Strengthening a Culture of Laboratory Safety
Tuesday, December 15, 2015 at 1pm ET.
Laboratory safety may sound straightforward, but in reality it is supported by complex and ever-changing science. Safety standards and practices evolve as scientists learn more about the materials they handle regularly. Today, more than 2000 laboratory scientists in more than 150 labs at CDC work with specimens to identify new health threats, stop outbreaks, and gain new knowledge. Laboratory work saves lives and protects people. Though this work is critical, it is not without risk. Labs are often working with the deadliest germs, toxins, and environmental hazards in the world.
A strong culture of laboratory safety helps the world-class scientists at CDC work in the safest possible environment, but no one is perfect. As new information becomes available, safety practices must change to remain up to date and relevant. Every lab is different. Effective safety practices in one lab may not be successful in another. Labs must stay organized, developing their own internal quality controls to provide safety and security for their scientists and for the public.
In this session of Public Health Grand Rounds, our panel discussed how standards of laboratory safety have improved over the years, what we’ve learned from past incidents, and how establishing safety protocols and training systems can lead to an overall culture of workplace safety, resulting in continued public trust in our science and recommendations.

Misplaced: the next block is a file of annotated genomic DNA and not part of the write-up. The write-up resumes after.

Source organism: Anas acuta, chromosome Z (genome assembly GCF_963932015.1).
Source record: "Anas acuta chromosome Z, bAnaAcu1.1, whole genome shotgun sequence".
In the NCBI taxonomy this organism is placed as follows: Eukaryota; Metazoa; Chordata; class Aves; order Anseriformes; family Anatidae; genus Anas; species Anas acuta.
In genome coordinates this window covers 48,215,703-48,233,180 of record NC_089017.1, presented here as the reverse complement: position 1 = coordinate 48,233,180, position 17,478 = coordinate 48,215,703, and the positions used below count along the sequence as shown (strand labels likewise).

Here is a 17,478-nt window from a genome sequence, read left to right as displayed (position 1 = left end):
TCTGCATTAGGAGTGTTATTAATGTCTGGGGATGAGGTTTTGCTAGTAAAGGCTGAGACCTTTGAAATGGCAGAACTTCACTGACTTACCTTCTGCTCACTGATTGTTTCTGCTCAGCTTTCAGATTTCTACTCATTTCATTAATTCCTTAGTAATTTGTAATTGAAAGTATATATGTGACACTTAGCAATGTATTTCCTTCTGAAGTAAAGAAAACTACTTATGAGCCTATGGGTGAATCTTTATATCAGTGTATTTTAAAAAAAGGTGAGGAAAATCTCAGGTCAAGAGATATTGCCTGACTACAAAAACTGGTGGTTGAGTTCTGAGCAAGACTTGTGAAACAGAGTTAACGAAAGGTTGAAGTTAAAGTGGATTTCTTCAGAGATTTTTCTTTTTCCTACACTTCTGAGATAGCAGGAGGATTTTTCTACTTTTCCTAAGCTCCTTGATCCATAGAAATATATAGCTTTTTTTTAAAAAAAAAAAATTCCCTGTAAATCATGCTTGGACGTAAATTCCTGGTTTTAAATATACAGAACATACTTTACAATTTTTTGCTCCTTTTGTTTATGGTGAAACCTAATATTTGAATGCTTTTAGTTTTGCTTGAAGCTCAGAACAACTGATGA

Stephan Monroe, PhD
Associate Director, Laboratory Science and Safety
Office of the Associate Director for Laboratory Science and Safety, CDC
“Evolution of Laboratory Safety Standards”
Conrad P. Quinn, PhD
Chief, Meningitis and Vaccine Preventable Diseases Branch
National Center for Immunization and Respiratory Diseases, CDC
“Quality, Safety and Public Health Impact of Lab Science: A Case Study”
Joseph Kanabrocki, PhD, CBSP
Associate Vice President, Research Safety
Professor of Microbiology
University of Chicago
“Establishing a Culture of Safety in an Academic Research Institution: Teaching Safety to Scientists”
John Iskander, MD, MPH, Scientific Director, Public Health Grand Rounds
Phoebe Thorpe, MD, MPH, Deputy Scientific Director, Public Health Grand Rounds
Susan Laird, MSN, RN, Communications Director, Public Health Grand Rounds
- Page last reviewed: November 27, 2015
- Page last updated: November 27, 2015
- Content source:
- Centers for Disease Control and Prevention
- Page maintained by: Office of Associate Director of Communication, Division of Public Affairs